RPF’s role will be vital for smooth succession

A week after President Kagame’s Liberation Day televised interview on RTV, the public is still having a good conversation on his statement that ‘Rwandans with less historical baggage’ would make ideal candidates for a successor.

A week after President Kagame’s Liberation Day televised interview on RTV, the public is still having a good conversation on his statement that ‘Rwandans with less historical baggage’ would make ideal candidates for a successor.

I found myself in one such conversation on Friday night at a teashop in suburban Kiyovu; it’s 9pm and we were unwinding after a long day at work; Gael, an engineer with a knack for current affairs set the ball rolling.


Gael: Guys, enough of the football transfer news, Manchester United paying £75million for 24 year old Lukaku doesn’t mean he’s as good as Ronaldo; but here is a more important update, {checks his Whats-App}; NEC has just released the final list of Presidential Candidates, it’s PK {RPF candidate Paul Kagame}, Green Party’s Frank Habinza and Philippe Mpayimana.


Douglas: Oh! Not really surprised. So what happened to Rwigara, Barafinda and Mwenedata? I hear Rwigara had more signatures than required?


Olivier: If the law says bring 600 signatures and you bring 1000, clearly, that is wrong, so Mbanda is right, he just saved us from these jokers.

Gael: Actually, Mbanda says they all three failed to raise the 600 signatures required. In fact, he says Rwigara presented only 572 signatures, Barafinda brought 362 from just 18 districts and Mwenedata had 522, so clearly, they failed to meet requirements.

Bosco: Honestly, I would have been surprised if Rwigara made it to the ballot especially after her nude-leak scandal; she stood no chance. We needed a scandal-free ballot. {Everyone laughs}.

Mike: If this is NEC’s final list, don’t you think we should now focus our dear time on discussing the real candidates? My question is, does Mpayimana or Hibineza stand any chance against RPF’s candidate?

Ken: I agree with Mike, this is time to discuss candidates not hopefuls. In my view, RPF should expect a straight win, we can bet on what percentage of the vote they will win but I don’t expect anything below 95 percent. Habineza has become an honorary contender whose candidature is really inconsequential; as for Phillipe, I didn’t even know about him until a few weeks ago.

Douglas: I agree with Ken on Habineza being an honorary candidate; in fact, at the risk of sounding idle, I dare say that if Rwigara had made it to the ballot, she would have out-performed the Green party candidate (laughter around the table).

Gael: I am beginning to believe that those nudes earned the woman some silent fans; Doug here seems to be one of them… (More laughter at Douglas from the table); but I think you’re right; there is a chance she would have got more votes than Habineza.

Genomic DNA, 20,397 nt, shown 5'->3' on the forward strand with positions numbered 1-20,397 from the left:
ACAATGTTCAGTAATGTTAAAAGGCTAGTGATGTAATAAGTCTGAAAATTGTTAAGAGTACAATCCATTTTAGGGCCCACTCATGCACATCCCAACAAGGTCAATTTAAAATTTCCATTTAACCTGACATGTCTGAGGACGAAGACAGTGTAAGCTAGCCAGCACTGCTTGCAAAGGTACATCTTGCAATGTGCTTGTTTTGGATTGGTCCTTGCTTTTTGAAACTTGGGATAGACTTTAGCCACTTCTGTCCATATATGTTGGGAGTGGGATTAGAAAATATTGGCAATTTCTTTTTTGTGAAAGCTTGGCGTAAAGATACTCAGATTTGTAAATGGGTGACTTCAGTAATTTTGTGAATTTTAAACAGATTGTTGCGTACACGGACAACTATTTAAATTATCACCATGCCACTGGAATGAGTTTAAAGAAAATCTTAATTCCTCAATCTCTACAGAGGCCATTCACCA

Ariane: (only lady on the table) PK will win, that is a no brainer. So, there is nothing much to discuss about the candidates. But I think we should discuss the President’s statement during that interview on RTV; he said his successor should be someone with less historical baggage, I found that interesting…

Mike: Good point there, Ariane! I didn’t even know you could discuss anything outside banking (laughs). I am assuming that, that PK statement will serve as a yardstick for RPF to find a successor. So maybe, Ken’s friends in the media should help us build profiles of successors; the intro is there; a successor will be a Rwandan, male or female of a sane mind aged between 40 and 45 years…

Gael: I know PK has handed the succession process assignment to RPF, but I think it is also his own obligation, on two grounds; first, he must play the moderator role within the party to ensure that the succession politics/competition doesn’t ruin ideological unity of members; the last thing we want are factions within the RPF; secondly, studies show that political succession processes tend to have negative effects on economic stability, as we continue to attract foreign direct investment, there’s a risk of investors becoming uncertain about Rwanda’s economic landscape.

Ken: Gael, sounding like a political scientist than the civil engineer that he’s; but I really like your observations regarding succession. I agree that Mzee must play the moderation role of this succession debate; however, there is a risk of his critics accusing him of ‘trying to pick his own successor.’ But a moderator is vital in ensuring succession doesn’t distract us from implementing the party manifesto over the next seven years.

Accepting to moderate the process will help de-risk the succession exercise considering that succession politics can be very divisive and disruptive to especially markets; assuring investors of sustainability in spite of possible change is going to be very important in keeping the impressive momentum of attracting foreign investment.

Ariane: Question to all of you guys; if the ideal profile of a successor is one aged between 40 and 45, where does such a yardstick leave the President’s own generation, who might have had hopes of replacing him, how can their own expectations be managed?

Bosco: Brilliant point Ariane! I think that will be a major headache for RPF to cure. They may not be succession candidates but their wisdom and experience is a major asset for national stability.

Olivier: Consensus is the word; if the Party remains united, the country will cross all those bridges when the time comes.


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